With all those changes holistically combined, they overvalidated the vertical farming playstyle. In contrast, the playstyle of selectively recruiting skilled PvP-oriented players was invalidated. Moon goo is directly taken away from them. Rental income is invalidated because with Fozzie anomalies the rental model is now outdated. They can’t even operate supercap trade hubs because they’ll get curbstomped. If you don’t want your Keepstars at the mercy of Goons, the only legitimate empire model that is left is their vertical farming. So if you don’t want to play together with any mouthbreathing miner you can get, constantly providing safe crabbing spaces for them, you are already out of luck.
But even if you wanted the Goon model that’s not accessible to alliances with smaller capital umbrellas. So instead, every one of those join their ranks. At this point it is highly unlikely for an alliance to duplicate the Goon model. Because they’ll be Goons’ first target. That’s what happened with GOTG. That will happen if another rival intends to replicate the model. I expect Aryth and Goon leadership turn on TEST once they run out of all other content and much needed enemies, as TEST is the most successful competitor in the vertical farming model thanks to their blue status. When all non-blue Keepstars are dead, Goons will realize they can’t play Ultra Safe Capital PvE Online.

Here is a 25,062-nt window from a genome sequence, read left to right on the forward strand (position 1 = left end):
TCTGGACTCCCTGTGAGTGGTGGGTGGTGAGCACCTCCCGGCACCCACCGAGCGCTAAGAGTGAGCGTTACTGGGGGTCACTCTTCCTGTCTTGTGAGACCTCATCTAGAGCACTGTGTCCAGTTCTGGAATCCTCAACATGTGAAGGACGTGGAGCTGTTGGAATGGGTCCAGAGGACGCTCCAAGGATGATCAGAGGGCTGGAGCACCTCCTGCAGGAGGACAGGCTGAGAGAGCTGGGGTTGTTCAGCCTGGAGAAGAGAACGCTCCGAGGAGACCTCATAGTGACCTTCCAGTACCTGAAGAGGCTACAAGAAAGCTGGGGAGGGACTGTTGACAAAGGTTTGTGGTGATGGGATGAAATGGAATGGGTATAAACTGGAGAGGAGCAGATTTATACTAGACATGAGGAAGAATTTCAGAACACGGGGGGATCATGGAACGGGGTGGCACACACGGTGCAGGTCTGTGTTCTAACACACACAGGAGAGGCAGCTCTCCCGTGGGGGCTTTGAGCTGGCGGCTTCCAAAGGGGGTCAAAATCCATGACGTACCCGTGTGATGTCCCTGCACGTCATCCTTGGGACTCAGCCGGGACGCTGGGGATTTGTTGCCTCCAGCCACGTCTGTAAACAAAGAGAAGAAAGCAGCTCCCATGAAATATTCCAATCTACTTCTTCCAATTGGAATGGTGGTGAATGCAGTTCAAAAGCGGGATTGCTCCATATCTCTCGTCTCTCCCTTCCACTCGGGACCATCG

So what kind of results did these changes achieve? They pushed 1/2 of all economic activity, 1/3 of all PvE capitals, and 1/5 of all nullsec characters crammed in the same region. And these accounts their activities under immense safety provided by an uncontestable supercap umbrella. Small alliances can’t meaningfully exist on their own but have to join mega blobs. And they extinguished several valuable playstyles, which is one of the prime causes why the amount of real people playing Eve is much lower now (even compared to the decline in subs from 500k to 300k since 2013). There barely is any solo blopsing anymore. Almost nobody rolls high class wormholes for content. Even wars are reduced to the bashing of a few structures. Selective recruiting is dead. Many others I forgot to list there. All these were actually valuable playstyles which kept people playing.
And there is actually less content due to the umbrella mechanics. Having almost ½ of all farm done, Delve loses only about %3-4 of that value as content. In comparison, this ratio is about %25 in regions like Malpais. %15 in Fountain and Querious. %14 in Esoteria. %13 in Vale. You might see numerically more PvE supers and Rorquals dying. But the fact is a lesser amount of nullsec farm converts to content now thanks to extensive use of umbrellas.
So we have strayed so far away from the initial goals of all those singular changes. We don’t have less blobbing but more. We don’t have more content but less. We don’t have more variation of playstyles but less. That’s because CCP/CSM discussed all these changes in isolation with each other, and didn’t try sufficiently to predict their overall interactional results.